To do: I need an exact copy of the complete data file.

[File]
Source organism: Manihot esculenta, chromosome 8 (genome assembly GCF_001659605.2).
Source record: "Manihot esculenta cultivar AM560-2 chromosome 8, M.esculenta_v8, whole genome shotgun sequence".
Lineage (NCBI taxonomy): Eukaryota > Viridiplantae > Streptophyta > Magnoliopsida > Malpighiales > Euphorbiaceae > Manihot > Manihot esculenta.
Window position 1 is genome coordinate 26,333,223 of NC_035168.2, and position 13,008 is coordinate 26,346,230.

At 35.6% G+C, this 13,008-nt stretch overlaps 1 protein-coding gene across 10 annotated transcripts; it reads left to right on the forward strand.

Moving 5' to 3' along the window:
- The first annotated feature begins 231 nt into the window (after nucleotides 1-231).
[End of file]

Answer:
Source organism: Manihot esculenta, chromosome 8 (genome assembly GCF_001659605.2).
Source record: "Manihot esculenta cultivar AM560-2 chromosome 8, M.esculenta_v8, whole genome shotgun sequence".
Lineage (NCBI taxonomy): Eukaryota > Viridiplantae > Streptophyta > Magnoliopsida > Malpighiales > Euphorbiaceae > Manihot > Manihot esculenta.
Window position 1 is genome coordinate 26,333,223 of NC_035168.2, and position 13,008 is coordinate 26,346,230.

At 35.6% G+C, this 13,008-nt stretch overlaps 1 protein-coding gene across 10 annotated transcripts; it reads left to right on the forward strand.

Moving 5' to 3' along the window:
- The first annotated feature begins 231 nt into the window (after nucleotides 1-231).